AV:Video Standards

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Broadcast Systems

Television started, if only for the lack of better technology, as a:

  • monochrome
  • live broadcast
  • "successor" of radio

These facts implied that not only a composite video signal had to be defined (in bandwidth, total and active lines, polarity) but also the matching audio signal (bandwidth, modulation) and also their carrier (channel bandwidth, frequency offset).

These are named by the CCIR with an uppercase letter, A through N. Most of these define variations on what is known today as standard definition (525/480 or 625/576 total/visible lines) but also include the historical British 410/377 and French 819/736 systems.

List on Wikipedia

Many TVs, especially those not intended for the North American and Japanese mass market, clearly specify which systems can be received over the air.


Eventually, by the time content started to become relatively less coupled to the medium of transmission, the world converged on the 525/480 @ 60 Hz and 625/576 @ 50 Hz video standards, which came to be named respectively EIA (RS-170) and CCIR after the main promoting groups.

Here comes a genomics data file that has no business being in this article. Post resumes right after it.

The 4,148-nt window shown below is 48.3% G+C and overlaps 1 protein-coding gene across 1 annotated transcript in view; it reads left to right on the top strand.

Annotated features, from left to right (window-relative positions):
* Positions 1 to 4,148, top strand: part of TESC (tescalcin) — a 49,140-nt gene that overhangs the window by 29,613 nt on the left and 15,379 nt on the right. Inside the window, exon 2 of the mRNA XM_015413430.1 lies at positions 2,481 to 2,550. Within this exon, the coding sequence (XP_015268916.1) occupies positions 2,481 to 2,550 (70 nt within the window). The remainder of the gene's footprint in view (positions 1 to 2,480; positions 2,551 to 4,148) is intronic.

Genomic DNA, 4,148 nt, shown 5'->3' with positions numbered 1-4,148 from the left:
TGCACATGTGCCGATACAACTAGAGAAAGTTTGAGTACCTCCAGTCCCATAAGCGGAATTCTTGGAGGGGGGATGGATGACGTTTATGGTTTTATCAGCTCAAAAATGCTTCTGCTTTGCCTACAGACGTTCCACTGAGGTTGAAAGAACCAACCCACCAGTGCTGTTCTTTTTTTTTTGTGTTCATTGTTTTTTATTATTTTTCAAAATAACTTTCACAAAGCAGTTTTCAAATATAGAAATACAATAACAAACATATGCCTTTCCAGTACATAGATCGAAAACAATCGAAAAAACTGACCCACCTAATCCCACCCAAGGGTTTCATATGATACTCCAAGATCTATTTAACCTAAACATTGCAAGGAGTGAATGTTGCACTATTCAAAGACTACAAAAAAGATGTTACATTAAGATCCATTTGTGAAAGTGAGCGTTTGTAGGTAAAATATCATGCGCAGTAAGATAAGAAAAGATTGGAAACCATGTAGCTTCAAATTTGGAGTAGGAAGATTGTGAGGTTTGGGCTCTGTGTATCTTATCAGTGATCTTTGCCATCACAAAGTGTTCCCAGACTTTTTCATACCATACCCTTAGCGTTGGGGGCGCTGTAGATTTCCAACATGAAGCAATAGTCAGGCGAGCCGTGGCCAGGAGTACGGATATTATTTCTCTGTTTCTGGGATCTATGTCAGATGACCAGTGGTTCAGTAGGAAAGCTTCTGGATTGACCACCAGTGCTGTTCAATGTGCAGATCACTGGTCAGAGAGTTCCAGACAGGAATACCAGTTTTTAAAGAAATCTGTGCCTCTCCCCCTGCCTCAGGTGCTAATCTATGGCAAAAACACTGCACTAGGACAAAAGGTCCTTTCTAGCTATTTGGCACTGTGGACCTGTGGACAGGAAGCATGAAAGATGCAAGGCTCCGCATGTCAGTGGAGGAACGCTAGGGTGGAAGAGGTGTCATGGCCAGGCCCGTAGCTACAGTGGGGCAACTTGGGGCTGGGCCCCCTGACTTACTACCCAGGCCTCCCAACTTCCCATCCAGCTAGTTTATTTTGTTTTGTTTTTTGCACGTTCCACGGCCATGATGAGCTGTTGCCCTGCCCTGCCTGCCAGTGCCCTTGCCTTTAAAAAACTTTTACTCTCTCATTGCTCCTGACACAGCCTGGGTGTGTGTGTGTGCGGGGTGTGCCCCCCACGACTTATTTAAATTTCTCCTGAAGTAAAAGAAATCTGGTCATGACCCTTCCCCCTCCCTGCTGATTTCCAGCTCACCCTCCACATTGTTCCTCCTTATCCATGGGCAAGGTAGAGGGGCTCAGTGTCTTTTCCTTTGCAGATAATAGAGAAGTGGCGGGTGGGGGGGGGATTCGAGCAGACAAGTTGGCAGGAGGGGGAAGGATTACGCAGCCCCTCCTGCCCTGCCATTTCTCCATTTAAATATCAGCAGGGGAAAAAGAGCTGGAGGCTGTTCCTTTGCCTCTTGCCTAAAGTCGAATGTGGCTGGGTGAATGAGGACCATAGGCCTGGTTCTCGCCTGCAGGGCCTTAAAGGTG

Note that, while an EIA signal can correctly be called NTSC (as the standard was indeed linked to the NTSC association), it is incorrect to use the term "PAL" for 50 Hz video in general.

Color Encodings

Later, backwards compatible methods for adding a color signal to composite video were added, of which 3 were ultimately accepted: PAL, SECAM, and NTSC.

The full name of a combination is composed of the color standard followed by the system (which also specified the color carrier frequency, typically 3.58 or 4.43 MHz): PAL-G, NTSC-M, etc.

They are most commonly coupled to a CCIR signal and 4.43 subcarrier for the former two and EIA/3.58 for NTSC, but this is not always the case, with the main exception (PAL-M) being used in Brazil. Other blends exist outside of broadcast standards such as NTSC 4.43 and PAL60.

In fact, the timings of EIA's standard were slightly modified so that the colorburst could be defined as a multiple of the deflection timings, resulting in a new vertical frequency of 59.94 Hz.